Black’s Law Dictionary (6th ed. 1990) defines calendar day as a period “contain[ing] 24 hours.” See also, Sherwood v. American Sugar Refining, 8 F.2d 586, 587 (2nd Cir. 1925). The term calendar day is “equivalent to…’working days.’ It has a settled and definite meaning; it means days as they succeed each other, exclusive of Sundays and holidays.” Id. at 588 (citation omitted). We conclude that the plain meaning of calendar day is working day and does not include weekend days or holidays.
This interpretation of calendar day also reflects the intent of the legislature and is reasonable. The clear intent of the statutory provision at issue is to provide a reasonable, but not overly
lengthy, opportunity for the Chief Executive to consider and either approve or veto legislation passed by the Band Assembly as a part of the separation of powers form of government which has been established. See Solicitor’s Opinion 97-18. Checks and balances would not be meaningful unless there was a reasonable opportunity to exercise this power. Id. If calendar day were interpreted to include weekend days and holidays, the intent of the Assembly might well be frustrated. For example, if a bill had been received by the Chief Executive at 4:00pm on Tuesday, December 23, 1997, the five calendar day time period would have expired at 4:00pm on Sunday, December 28, 1997, if holidays and weekend days were included in the computation. Because December 24, 25 and 26 were holidays and December 27 and 28 weekend days, the Chief Executive would have had only one hour of work time (4:00 – 5:00pm on December 23) in which to consider the bill and ask questions of and seek input from her staff prior to the five day time period expiring. Clearly, under this scenario, the Chief Executive would not have a reasonable opportunity to consider the legislation before having to make a decision to approve or veto it.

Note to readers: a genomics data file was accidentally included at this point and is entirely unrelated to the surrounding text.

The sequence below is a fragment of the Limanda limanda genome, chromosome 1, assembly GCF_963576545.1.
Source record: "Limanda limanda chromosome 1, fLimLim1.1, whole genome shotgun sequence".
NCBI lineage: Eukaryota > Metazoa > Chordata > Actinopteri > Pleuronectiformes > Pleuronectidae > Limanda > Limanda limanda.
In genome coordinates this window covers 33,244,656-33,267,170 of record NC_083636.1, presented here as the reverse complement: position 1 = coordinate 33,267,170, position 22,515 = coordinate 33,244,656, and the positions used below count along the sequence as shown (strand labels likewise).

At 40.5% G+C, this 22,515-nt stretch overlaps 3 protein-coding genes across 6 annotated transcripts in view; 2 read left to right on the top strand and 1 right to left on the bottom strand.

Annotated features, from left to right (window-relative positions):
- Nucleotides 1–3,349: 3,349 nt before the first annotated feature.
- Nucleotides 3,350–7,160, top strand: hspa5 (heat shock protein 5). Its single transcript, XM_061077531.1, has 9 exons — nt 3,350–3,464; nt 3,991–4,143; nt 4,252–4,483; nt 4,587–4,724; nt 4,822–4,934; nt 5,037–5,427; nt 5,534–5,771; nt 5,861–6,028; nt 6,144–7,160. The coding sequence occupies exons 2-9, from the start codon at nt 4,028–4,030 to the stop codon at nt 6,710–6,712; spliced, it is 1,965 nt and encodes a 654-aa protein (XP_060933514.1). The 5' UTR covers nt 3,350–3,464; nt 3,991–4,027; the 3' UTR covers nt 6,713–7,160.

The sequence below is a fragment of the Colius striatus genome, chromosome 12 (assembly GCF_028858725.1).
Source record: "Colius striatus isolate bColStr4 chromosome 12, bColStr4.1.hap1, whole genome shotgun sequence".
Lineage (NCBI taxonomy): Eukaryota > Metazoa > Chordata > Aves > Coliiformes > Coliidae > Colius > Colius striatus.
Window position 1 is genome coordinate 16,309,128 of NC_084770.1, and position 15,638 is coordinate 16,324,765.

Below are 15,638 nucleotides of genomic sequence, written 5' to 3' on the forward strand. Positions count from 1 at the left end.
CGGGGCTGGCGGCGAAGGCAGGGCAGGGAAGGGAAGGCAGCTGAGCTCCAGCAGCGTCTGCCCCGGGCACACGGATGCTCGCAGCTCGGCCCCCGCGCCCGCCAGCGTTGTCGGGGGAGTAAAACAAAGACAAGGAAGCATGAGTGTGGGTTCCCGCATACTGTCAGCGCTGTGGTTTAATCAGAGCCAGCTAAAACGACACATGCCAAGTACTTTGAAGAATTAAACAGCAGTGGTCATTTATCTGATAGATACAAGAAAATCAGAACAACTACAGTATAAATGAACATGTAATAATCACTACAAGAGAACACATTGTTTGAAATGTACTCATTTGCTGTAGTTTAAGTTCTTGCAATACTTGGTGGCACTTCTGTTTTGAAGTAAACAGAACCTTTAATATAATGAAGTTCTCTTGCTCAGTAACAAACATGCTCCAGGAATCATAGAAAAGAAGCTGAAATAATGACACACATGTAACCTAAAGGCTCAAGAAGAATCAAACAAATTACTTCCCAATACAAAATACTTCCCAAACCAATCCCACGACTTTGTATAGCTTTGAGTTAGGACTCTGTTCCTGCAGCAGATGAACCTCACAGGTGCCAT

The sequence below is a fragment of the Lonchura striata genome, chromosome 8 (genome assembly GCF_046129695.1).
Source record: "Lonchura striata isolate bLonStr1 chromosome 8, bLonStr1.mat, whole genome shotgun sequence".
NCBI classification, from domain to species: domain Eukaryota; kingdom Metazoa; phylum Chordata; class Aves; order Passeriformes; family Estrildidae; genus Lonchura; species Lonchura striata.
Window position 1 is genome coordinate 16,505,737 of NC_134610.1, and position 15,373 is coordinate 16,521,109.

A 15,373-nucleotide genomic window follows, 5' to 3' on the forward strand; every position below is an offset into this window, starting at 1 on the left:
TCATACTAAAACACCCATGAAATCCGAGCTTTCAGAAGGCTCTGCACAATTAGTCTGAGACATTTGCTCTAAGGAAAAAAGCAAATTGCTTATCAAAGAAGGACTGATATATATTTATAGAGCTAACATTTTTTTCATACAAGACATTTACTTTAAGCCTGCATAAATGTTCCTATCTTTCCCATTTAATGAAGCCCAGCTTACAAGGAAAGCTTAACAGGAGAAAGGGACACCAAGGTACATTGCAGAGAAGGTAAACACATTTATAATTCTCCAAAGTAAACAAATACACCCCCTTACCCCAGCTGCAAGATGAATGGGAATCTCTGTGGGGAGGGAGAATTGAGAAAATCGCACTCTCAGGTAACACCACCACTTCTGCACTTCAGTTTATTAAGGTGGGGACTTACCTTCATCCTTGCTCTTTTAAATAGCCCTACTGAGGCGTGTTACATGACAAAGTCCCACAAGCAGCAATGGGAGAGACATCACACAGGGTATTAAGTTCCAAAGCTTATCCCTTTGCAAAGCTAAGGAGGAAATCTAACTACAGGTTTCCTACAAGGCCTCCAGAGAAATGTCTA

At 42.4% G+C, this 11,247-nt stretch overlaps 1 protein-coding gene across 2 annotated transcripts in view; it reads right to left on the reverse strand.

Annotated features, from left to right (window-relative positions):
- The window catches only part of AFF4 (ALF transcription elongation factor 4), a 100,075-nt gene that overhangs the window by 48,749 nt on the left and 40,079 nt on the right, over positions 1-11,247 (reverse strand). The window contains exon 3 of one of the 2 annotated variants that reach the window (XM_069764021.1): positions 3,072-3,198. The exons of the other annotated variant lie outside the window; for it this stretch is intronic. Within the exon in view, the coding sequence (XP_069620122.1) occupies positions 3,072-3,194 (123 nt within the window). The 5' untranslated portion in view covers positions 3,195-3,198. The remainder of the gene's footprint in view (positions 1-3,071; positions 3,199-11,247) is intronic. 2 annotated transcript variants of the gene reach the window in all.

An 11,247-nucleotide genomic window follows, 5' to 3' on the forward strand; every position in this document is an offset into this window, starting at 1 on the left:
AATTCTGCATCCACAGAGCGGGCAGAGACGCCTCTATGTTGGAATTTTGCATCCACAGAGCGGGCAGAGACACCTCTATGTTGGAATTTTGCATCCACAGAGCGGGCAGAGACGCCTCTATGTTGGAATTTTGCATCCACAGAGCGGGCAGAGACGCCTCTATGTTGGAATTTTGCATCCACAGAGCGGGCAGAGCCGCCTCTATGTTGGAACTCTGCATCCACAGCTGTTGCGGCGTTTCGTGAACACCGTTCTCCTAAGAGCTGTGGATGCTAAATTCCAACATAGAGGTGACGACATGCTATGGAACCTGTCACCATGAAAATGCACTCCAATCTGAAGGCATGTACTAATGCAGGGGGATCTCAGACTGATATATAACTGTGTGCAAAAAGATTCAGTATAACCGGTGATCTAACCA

This example also illustrates why it would be unreasonable to interpret calendar day as including weekend days and holidays. Conversely, interpreting that term to exclude weekends and holidays is reasonable and sensible. Allowing the Chief Executive five working days after receipt to review a bill is not an unreasonable amount of time taking into consideration the length of Band Assembly sessions, the amount of work which all of us are doing, and the travel required of anyone in the Chief Executive position. We also note that because a calendar day is a 24 hour period, 3 MLBSA § 16(c) requires that the Chief Executive be given five full working days after receipt of a bill in which to sign or veto it.
Therefore, we conclude that the term “five calendar days” as used in 3 MLBSA § 16(c) means five working days and does not include weekend days or holidays. The five calendar day period in which to sign or veto a bill begins to run on the day when the bill is personally received by the Chief Executive. The period expires at the end of the day on the fifth full working day after the date on which the bill was received.
James M. Genia